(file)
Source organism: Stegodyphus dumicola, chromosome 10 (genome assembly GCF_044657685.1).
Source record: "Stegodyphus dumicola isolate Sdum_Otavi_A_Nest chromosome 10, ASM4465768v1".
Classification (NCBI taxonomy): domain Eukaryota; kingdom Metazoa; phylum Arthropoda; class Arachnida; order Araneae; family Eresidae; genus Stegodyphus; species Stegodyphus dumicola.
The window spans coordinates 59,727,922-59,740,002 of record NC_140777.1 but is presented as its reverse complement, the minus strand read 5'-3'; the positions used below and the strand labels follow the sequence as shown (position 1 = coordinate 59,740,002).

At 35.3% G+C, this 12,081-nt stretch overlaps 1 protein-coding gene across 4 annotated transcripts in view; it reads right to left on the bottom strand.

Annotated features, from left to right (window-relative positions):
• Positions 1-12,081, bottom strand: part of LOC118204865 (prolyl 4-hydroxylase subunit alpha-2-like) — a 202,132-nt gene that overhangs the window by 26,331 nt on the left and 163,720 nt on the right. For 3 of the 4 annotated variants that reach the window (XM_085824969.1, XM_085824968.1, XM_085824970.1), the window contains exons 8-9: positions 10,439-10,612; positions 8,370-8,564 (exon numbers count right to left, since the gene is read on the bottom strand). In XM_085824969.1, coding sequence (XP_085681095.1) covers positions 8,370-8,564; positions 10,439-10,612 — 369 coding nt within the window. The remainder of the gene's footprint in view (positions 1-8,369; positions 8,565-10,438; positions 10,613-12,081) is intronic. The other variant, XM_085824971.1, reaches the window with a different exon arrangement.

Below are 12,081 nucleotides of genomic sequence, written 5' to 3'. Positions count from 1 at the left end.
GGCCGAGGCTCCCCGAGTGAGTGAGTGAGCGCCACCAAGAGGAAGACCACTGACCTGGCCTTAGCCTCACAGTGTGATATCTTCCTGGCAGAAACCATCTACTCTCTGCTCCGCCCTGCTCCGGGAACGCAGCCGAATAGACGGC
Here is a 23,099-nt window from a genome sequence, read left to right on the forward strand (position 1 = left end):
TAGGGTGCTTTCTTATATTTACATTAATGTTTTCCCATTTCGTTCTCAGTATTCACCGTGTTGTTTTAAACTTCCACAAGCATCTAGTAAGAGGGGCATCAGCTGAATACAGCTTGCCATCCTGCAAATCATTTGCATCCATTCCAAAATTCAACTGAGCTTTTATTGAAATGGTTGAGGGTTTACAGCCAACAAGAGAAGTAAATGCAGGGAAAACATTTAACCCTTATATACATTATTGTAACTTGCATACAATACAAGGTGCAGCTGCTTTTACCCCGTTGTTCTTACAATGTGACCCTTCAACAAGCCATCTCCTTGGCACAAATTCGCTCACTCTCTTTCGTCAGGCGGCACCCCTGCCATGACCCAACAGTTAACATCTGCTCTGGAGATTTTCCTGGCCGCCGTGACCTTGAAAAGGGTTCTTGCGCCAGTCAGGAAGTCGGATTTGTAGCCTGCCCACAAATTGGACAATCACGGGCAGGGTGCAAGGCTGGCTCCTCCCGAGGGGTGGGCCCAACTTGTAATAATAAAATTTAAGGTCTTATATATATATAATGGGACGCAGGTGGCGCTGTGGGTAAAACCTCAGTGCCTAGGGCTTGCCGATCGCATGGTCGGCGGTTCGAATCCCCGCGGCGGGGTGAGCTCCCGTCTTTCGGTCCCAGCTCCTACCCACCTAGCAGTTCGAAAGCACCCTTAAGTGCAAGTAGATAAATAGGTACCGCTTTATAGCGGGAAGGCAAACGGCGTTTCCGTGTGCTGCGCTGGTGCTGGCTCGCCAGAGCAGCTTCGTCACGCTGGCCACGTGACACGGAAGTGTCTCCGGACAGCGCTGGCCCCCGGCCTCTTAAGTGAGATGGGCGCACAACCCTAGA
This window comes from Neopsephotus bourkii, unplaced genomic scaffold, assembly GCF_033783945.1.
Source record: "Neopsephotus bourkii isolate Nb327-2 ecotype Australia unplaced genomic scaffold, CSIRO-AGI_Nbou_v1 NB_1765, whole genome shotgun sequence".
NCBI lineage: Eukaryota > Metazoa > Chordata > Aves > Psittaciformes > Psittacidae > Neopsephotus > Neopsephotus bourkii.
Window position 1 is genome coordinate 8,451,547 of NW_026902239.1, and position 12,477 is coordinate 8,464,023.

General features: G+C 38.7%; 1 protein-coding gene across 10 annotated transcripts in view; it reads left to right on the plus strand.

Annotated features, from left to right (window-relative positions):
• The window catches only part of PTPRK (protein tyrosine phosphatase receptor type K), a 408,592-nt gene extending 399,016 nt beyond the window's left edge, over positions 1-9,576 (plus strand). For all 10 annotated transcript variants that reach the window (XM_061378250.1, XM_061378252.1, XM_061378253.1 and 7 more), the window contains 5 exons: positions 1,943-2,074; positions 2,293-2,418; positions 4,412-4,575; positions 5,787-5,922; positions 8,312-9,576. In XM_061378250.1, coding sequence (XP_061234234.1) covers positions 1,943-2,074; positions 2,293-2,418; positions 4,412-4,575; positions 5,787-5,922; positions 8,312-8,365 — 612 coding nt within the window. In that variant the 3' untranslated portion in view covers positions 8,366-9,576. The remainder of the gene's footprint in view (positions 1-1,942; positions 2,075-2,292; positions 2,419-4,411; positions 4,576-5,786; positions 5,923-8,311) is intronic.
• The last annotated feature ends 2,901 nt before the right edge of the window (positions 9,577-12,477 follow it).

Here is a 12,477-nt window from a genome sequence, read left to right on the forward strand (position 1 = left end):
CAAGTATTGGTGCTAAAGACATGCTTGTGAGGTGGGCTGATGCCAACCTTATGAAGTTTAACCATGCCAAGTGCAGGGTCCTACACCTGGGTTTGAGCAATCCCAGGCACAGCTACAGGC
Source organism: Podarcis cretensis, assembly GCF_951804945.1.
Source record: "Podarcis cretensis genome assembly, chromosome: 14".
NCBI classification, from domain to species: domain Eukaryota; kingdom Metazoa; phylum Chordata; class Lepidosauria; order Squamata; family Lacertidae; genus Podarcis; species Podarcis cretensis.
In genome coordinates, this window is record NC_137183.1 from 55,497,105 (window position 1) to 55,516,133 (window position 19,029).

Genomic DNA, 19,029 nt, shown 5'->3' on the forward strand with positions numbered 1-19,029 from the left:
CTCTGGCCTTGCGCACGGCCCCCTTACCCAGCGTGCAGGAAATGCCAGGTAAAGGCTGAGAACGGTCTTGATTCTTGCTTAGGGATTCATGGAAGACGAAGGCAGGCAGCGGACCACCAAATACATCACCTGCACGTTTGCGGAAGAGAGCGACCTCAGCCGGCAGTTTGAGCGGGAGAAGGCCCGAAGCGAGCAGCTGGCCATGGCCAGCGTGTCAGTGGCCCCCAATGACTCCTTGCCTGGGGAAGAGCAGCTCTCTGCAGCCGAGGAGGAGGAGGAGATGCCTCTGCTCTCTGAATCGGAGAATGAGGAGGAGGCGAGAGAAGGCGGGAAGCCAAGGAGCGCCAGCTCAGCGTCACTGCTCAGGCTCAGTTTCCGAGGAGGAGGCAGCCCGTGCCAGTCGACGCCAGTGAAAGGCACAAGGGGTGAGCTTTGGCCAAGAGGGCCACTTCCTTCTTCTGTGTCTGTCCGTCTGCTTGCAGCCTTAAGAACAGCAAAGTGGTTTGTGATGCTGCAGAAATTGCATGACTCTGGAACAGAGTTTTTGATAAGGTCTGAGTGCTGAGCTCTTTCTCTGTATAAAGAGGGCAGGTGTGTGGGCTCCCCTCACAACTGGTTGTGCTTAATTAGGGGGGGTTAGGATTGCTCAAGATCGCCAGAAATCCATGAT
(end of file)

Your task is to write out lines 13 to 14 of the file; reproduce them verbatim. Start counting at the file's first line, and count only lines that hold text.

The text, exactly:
Source record: "Neopsephotus bourkii isolate Nb327-2 ecotype Australia unplaced genomic scaffold, CSIRO-AGI_Nbou_v1 NB_1765, whole genome shotgun sequence".
NCBI lineage: Eukaryota > Metazoa > Chordata > Aves > Psittaciformes > Psittacidae > Neopsephotus > Neopsephotus bourkii.